Tim is an investor and/or advisor to Uber, Facebook, Twitter, and Evernote, so I asked him about applying these principles to what he referred to as the “somewhat-nebulous area of leadership”. I took some of our conversation, combined it with my own findings, and below is what I’ll refer to with Tim’s permission as The 4-Hour Leader.

Leaders are bombarded with suggestions for improved leadership, and many of the articles, books and lectures on the subject offer ideas that may be helpful on some level. I know from my work with thousands of senior leaders that when you start to identify leadership characteristics, you will have a hard time finding one that you’d say isn’t somehow valuable or useful. But if you want the MED, then throw away those voluminous leadership development plans (that you aren’t following anyway) because here it is, The Four-Hour Leader.

1. Express a clear definition of success for your team, business unit, or company. Don’t equivocate about what you expect the team to accomplish and what the priorities are. This doesn’t mean verbose vision statements, but a well-defined and articulated objective and a few specific and measurable goals that you can communicate in a minute or two. The discipline of focusing on one unambiguous purpose (or Key Performance Indicators, also called “KPIs”) will enable you drive for those results and maintain focus, while avoiding deviation from the course and the distraction of “shiny objects”. We don’t know yet if A.G. Laffley’s plan to shed half of P&G’s brands is a good idea, but there is no question about the focus and direction of the entire company.

2. If you want buy in, then as the leader you have to sell. And be able to sell to a wide range of stakeholders, from board members and investors, to senior managers and front line employees to generate individual and group commitment to your direction. Leaders need people to buy in to your larger vision and be excited about their specific role in contributing to it. Change management guru John Kotter identified this as a vital component for leaders to gain the support needed for their ideas to achieve valuable results.

Ann Mulcahy, who led Xerox from the brink of bankruptcy has said that a good plan is important “But the bottom line is that it’s all about getting your people aligned around a common set of objectives. At Xerox, that was the difference between success and failure.

Leaders sell their ideas about the future by making an emotional connection, because while logic will get people thinking, it is emotion that will ignite passion and spur them to action. In my work studying how leaders inspire, statistically, the number one attribute of leaders who excel in motivating others is the ability to harness the power of emotions to move people to action. Enthusiasm, passion, caring, concern, and even anger have a strong impact on people and can be expressed in myriad ways.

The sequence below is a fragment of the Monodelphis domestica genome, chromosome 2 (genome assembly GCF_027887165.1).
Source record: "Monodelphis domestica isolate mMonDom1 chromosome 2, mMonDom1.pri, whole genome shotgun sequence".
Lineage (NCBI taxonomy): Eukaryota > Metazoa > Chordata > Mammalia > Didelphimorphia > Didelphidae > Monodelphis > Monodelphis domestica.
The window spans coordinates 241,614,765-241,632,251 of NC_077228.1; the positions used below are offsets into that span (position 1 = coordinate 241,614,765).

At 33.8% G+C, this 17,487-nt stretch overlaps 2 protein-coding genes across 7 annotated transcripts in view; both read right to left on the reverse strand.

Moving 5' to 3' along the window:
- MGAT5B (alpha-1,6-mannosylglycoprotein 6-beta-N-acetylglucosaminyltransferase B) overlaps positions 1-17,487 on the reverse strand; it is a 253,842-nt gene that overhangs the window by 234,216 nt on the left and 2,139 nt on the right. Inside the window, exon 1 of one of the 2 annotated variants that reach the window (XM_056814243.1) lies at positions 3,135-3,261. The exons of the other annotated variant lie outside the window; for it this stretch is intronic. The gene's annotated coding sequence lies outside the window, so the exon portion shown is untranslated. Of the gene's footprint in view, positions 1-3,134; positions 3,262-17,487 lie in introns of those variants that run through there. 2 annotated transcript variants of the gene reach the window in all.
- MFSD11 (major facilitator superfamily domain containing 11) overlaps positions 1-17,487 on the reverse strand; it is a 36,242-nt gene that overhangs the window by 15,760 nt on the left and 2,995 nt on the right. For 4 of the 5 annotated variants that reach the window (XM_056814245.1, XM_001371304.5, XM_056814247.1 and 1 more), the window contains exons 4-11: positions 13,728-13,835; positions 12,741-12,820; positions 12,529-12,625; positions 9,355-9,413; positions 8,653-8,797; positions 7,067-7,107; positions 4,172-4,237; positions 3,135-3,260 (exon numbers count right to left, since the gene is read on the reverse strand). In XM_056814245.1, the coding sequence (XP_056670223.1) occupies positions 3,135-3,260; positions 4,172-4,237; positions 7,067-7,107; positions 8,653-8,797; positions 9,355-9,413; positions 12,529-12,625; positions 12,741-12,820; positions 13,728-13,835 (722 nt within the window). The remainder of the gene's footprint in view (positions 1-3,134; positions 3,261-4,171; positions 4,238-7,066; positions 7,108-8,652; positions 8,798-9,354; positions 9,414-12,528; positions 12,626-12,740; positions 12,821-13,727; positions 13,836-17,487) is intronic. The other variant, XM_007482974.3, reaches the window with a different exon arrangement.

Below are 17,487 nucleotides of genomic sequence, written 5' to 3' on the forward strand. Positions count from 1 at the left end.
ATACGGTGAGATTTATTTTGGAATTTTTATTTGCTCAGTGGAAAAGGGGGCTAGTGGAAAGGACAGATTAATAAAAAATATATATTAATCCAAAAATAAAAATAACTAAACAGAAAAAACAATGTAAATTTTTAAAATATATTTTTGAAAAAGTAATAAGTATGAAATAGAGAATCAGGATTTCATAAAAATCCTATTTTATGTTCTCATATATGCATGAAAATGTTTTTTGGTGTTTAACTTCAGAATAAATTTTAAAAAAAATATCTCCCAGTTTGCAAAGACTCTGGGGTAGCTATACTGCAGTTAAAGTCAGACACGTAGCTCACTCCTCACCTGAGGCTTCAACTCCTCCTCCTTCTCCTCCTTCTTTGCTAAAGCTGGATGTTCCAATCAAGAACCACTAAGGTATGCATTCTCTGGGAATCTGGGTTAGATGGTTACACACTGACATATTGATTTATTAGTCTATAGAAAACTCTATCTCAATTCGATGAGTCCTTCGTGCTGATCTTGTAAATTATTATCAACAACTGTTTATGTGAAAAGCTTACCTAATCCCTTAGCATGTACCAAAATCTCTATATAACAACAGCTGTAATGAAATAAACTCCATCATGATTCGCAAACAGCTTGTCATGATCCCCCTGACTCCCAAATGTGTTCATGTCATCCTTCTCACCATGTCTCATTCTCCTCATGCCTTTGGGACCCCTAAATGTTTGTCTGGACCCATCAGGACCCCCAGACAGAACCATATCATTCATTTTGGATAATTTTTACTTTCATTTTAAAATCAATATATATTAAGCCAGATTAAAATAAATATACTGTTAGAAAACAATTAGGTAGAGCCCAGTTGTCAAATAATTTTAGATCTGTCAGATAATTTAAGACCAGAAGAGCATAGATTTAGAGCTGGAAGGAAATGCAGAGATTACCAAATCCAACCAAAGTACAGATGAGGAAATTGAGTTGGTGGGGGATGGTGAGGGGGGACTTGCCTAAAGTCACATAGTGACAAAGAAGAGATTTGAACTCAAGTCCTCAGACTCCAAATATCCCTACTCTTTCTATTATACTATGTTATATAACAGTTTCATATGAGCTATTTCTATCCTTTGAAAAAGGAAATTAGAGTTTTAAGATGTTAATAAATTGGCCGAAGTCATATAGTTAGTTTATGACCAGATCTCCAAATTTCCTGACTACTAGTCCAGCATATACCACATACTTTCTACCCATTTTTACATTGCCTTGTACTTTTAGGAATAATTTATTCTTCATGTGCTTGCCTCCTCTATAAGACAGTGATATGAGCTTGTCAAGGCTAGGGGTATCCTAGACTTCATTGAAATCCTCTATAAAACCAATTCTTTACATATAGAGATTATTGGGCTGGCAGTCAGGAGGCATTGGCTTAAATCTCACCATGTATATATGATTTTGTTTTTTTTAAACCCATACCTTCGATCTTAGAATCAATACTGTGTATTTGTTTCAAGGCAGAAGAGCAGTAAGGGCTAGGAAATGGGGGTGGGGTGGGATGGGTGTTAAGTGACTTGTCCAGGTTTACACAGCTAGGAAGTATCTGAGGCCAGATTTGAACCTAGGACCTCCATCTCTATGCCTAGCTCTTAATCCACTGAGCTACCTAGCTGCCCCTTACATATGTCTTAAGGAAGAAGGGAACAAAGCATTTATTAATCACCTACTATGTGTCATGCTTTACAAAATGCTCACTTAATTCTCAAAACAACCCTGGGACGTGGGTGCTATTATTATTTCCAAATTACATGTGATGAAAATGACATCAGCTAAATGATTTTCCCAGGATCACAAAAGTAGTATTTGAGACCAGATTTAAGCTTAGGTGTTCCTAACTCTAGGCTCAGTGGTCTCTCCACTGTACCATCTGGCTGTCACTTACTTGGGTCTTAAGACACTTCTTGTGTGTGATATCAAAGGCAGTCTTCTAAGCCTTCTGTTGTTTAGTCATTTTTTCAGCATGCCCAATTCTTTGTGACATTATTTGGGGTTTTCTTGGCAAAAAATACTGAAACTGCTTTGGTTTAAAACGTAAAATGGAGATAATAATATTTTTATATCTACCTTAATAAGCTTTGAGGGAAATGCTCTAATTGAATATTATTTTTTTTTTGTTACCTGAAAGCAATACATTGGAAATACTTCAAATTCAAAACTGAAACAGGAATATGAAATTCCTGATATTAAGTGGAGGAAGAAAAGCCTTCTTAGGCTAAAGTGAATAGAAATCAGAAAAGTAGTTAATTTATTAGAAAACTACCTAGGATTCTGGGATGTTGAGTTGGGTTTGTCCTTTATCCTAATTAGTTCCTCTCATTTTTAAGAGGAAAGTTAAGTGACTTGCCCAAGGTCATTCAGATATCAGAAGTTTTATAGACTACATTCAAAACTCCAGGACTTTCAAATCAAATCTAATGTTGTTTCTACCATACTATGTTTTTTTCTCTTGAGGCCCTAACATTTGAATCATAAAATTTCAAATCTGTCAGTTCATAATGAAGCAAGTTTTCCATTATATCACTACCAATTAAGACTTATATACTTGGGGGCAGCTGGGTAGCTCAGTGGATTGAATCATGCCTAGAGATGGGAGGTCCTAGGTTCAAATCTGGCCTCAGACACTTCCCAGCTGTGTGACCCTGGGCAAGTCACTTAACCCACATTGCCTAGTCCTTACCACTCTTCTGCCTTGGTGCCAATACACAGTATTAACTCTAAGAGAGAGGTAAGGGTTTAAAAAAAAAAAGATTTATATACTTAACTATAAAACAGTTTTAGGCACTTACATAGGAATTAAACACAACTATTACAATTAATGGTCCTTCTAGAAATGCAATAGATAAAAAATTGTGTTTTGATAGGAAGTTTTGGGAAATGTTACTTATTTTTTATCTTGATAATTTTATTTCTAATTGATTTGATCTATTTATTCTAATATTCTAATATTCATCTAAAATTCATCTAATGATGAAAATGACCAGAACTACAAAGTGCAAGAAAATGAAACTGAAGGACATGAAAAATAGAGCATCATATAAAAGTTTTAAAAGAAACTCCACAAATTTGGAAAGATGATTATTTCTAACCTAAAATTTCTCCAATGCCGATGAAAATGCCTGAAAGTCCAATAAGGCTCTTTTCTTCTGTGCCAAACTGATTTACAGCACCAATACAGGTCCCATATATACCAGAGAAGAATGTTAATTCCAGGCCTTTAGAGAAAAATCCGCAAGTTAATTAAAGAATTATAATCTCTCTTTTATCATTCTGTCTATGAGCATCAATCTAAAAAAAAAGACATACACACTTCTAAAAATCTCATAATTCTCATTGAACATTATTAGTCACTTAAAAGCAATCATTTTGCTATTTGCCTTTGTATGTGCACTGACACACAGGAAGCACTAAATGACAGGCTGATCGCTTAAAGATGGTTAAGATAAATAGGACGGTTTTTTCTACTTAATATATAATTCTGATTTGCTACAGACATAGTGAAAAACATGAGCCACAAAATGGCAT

Think about leaders you’ve observed. From Richard Branson to Herb Kelleher to Indra Nooyi. When they talk to people from small groups to large audiences, they are expressing emotions and it is anything but simply conveying the facts. They are excited about achieving great things, or concerned about the consequences of not taking action. They create a sense of deep commitment.

3. Demonstrate your integrity and make it visible. One of my clients recently delivered a restatement of earnings to Wall Street. That restatement could have been avoided because cash reserves were considerably higher than what was needed to deal with the change. The CEO took the position that it was necessary to disclose this difference in earnings, despite the attention and cost of doing so, because it was simply the right thing to do. When communicated to shareholders and employees, a sense of pride and belief in the future of the business was obvious because “this is the kind of company we work for…a company that does the right thing.” When I ask people about important leadership characteristics, an interesting thing happens on the topic of integrity (or character, honesty, etc.) They tend to rank it first, or they don’t mention it at all. Through discussions, I’ve concluded it means the same thing, which is that it is fundamental to leadership. As I highlight in my new book The Hidden Leader, it is viewed as the primary trait, or it is table stakes to even have the chance to lead. Either way, integrity is vital to leadership success.

That’s your MED for leadership and the prescription for accelerating your leadership ability: toss all the leadership competencies in a pot and they boil down to this. Many of the leaders I work with have a sense of massive overload, so Tim’s technique of narrowing one’s focus to a few things that make a huge difference is very appealing. The best part is that you can do each of these three things without much, if any, additive time. In fact, I bet you can do it in less than four hours per week.